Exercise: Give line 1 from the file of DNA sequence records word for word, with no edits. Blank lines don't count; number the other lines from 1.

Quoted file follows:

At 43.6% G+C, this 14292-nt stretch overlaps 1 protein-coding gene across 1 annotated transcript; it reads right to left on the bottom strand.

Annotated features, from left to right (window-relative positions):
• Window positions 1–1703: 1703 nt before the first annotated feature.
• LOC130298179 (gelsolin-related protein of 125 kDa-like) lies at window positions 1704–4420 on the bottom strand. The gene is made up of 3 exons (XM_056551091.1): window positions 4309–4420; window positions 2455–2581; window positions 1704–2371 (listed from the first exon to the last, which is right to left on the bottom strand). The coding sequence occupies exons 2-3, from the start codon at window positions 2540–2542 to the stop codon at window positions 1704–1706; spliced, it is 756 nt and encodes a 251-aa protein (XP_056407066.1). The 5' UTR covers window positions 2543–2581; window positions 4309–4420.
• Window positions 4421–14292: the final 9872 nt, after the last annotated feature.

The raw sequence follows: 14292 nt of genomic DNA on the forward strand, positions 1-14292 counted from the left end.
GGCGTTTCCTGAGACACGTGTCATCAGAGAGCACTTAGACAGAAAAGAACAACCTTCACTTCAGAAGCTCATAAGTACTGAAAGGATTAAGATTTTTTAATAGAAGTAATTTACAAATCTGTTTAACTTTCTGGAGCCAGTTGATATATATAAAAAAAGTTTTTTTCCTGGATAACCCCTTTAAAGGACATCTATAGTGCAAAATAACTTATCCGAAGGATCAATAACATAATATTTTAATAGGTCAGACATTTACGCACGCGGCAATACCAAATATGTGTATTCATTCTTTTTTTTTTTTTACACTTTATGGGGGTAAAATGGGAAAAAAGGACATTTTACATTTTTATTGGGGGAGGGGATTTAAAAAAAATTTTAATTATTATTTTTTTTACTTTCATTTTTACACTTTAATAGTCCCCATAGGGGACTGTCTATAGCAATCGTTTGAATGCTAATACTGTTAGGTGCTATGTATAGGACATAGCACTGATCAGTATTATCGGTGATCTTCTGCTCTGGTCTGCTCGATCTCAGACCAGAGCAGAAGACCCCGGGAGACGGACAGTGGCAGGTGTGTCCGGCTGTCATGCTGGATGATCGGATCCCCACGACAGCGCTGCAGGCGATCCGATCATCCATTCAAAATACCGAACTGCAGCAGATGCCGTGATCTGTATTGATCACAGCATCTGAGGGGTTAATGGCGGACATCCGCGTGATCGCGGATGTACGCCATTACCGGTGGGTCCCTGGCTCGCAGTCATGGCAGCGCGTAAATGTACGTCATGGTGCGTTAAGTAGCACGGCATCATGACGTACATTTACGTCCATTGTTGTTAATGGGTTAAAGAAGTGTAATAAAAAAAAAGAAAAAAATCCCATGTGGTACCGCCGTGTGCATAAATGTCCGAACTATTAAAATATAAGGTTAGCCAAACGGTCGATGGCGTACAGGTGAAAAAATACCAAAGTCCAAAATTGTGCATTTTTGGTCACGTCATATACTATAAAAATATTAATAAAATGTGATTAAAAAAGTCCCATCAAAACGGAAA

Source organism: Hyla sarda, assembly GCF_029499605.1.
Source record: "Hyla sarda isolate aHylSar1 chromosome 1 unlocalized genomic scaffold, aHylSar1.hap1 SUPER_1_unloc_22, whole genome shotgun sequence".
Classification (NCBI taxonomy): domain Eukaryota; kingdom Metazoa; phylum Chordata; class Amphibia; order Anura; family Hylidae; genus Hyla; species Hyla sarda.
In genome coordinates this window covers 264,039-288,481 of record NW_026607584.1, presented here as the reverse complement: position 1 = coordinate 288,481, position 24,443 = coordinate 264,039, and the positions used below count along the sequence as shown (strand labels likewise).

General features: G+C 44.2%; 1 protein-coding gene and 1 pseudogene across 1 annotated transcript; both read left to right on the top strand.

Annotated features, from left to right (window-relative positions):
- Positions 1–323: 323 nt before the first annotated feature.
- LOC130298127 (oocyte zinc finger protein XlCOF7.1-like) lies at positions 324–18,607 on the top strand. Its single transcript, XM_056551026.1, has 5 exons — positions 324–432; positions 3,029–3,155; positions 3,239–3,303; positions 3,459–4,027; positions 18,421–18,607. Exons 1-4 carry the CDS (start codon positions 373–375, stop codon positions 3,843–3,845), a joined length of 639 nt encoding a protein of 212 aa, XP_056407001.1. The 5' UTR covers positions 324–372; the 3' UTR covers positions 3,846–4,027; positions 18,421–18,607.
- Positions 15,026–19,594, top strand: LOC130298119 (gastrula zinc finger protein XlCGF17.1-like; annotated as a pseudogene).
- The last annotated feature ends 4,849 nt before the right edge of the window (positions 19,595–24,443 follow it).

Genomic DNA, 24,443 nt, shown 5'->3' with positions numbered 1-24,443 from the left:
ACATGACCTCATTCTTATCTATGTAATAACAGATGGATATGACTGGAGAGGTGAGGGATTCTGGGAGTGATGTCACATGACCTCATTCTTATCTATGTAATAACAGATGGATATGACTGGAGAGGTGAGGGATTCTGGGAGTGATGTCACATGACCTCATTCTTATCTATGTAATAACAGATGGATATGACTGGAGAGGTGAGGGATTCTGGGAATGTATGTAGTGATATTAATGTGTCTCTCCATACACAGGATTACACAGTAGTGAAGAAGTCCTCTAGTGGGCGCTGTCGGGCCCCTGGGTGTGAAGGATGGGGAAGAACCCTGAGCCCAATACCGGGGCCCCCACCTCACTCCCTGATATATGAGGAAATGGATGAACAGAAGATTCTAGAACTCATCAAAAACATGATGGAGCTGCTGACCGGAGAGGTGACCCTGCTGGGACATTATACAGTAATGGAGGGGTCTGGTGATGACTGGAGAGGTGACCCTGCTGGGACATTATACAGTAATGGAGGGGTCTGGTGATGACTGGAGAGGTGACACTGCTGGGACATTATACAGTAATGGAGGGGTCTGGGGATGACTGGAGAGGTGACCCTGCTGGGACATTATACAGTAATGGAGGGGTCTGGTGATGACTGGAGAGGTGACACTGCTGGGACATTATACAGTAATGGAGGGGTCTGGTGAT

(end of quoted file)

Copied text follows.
At 43.6% G+C, this 14292-nt stretch overlaps 1 protein-coding gene across 1 annotated transcript; it reads right to left on the bottom strand.